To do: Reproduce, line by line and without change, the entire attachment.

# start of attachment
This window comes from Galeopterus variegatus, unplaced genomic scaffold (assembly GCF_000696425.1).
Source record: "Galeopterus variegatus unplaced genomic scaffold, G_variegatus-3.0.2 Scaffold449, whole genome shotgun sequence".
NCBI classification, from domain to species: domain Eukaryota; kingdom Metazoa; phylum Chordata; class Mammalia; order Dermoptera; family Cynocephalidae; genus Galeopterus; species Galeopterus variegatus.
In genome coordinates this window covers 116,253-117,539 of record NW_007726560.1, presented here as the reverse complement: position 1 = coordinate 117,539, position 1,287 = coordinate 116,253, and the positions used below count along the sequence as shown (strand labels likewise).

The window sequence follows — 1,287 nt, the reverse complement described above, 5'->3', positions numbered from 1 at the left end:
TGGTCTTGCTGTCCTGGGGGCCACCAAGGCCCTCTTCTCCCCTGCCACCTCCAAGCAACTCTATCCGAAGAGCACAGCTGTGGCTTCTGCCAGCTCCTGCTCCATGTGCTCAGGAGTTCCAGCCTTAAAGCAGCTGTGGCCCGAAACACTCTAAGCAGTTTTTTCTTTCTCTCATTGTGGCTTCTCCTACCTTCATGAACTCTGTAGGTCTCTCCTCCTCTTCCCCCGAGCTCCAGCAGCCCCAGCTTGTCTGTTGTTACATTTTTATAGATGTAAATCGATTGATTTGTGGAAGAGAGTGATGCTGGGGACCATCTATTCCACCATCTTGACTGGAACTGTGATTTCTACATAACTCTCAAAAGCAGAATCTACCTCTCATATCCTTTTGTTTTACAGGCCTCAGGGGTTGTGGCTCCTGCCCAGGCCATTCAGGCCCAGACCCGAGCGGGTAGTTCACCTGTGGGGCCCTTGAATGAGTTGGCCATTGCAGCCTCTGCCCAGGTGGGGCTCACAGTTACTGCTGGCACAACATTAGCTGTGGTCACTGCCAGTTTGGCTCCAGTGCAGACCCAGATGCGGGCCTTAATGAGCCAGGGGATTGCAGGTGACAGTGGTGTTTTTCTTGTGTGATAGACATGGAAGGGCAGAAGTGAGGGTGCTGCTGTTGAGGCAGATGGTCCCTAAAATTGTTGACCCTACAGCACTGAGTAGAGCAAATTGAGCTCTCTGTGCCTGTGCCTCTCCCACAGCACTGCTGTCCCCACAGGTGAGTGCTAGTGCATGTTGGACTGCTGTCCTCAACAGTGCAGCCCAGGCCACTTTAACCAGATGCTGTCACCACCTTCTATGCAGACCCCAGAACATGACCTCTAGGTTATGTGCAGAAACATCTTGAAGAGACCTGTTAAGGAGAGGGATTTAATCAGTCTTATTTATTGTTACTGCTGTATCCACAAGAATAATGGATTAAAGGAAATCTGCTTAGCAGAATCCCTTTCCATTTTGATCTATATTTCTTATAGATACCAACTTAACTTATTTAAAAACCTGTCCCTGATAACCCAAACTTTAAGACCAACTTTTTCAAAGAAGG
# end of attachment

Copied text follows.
This window comes from Galeopterus variegatus, unplaced genomic scaffold (assembly GCF_000696425.1).
Source record: "Galeopterus variegatus unplaced genomic scaffold, G_variegatus-3.0.2 Scaffold449, whole genome shotgun sequence".
NCBI classification, from domain to species: domain Eukaryota; kingdom Metazoa; phylum Chordata; class Mammalia; order Dermoptera; family Cynocephalidae; genus Galeopterus; species Galeopterus variegatus.
In genome coordinates this window covers 116,253-117,539 of record NW_007726560.1, presented here as the reverse complement: position 1 = coordinate 117,539, position 1,287 = coordinate 116,253, and the positions used below count along the sequence as shown (strand labels likewise).

The window sequence follows — 1,287 nt, the reverse complement described above, 5'->3', positions numbered from 1 at the left end:
TGGTCTTGCTGTCCTGGGGGCCACCAAGGCCCTCTTCTCCCCTGCCACCTCCAAGCAACTCTATCCGAAGAGCACAGCTGTGGCTTCTGCCAGCTCCTGCTCCATGTGCTCAGGAGTTCCAGCCTTAAAGCAGCTGTGGCCCGAAACACTCTAAGCAGTTTTTTCTTTCTCTCATTGTGGCTTCTCCTACCTTCATGAACTCTGTAGGTCTCTCCTCCTCTTCCCCCGAGCTCCAGCAGCCCCAGCTTGTCTGTTGTTACATTTTTATAGATGTAAATCGATTGATTTGTGGAAGAGAGTGATGCTGGGGACCATCTATTCCACCATCTTGACTGGAACTGTGATTTCTACATAACTCTCAAAAGCAGAATCTACCTCTCATATCCTTTTGTTTTACAGGCCTCAGGGGTTGTGGCTCCTGCCCAGGCCATTCAGGCCCAGACCCGAGCGGGTAGTTCACCTGTGGGGCCCTTGAATGAGTTGGCCATTGCAGCCTCTGCCCAGGTGGGGCTCACAGTTACTGCTGGCACAACATTAGCTGTGGTCACTGCCAGTTTGGCTCCAGTGCAGACCCAGATGCGGGCCTTAATGAGCCAGGGGATTGCAGGTGACAGTGGTGTTTTTCTTGTGTGATAGACATGGAAGGGCAGAAGTGAGGGTGCTGCTGTTGAGGCAGATGGTCCCTAAAATTGTTGACCCTACAGCACTGAGTAGAGCAAATTGAGCTCTCTGTGCCTGTGCCTCTCCCACAGCACTGCTGTCCCCACAGGTGAGTGCTAGTGCATGTTGGACTGCTGTCCTCAACAGTGCAGCCCAGGCCACTTTAACCAGATGCTGTCACCACCTTCTATGCAGACCCCAGAACATGACCTCTAGGTTATGTGCAGAAACATCTTGAAGAGACCTGTTAAGGAGAGGGATTTAATCAGTCTTATTTATTGTTACTGCTGTATCCACAAGAATAATGGATTAAAGGAAATCTGCTTAGCAGAATCCCTTTCCATTTTGATCTATATTTCTTATAGATACCAACTTAACTTATTTAAAAACCTGTCCCTGATAACCCAAACTTTAAGACCAACTTTTTCAAAGAAGG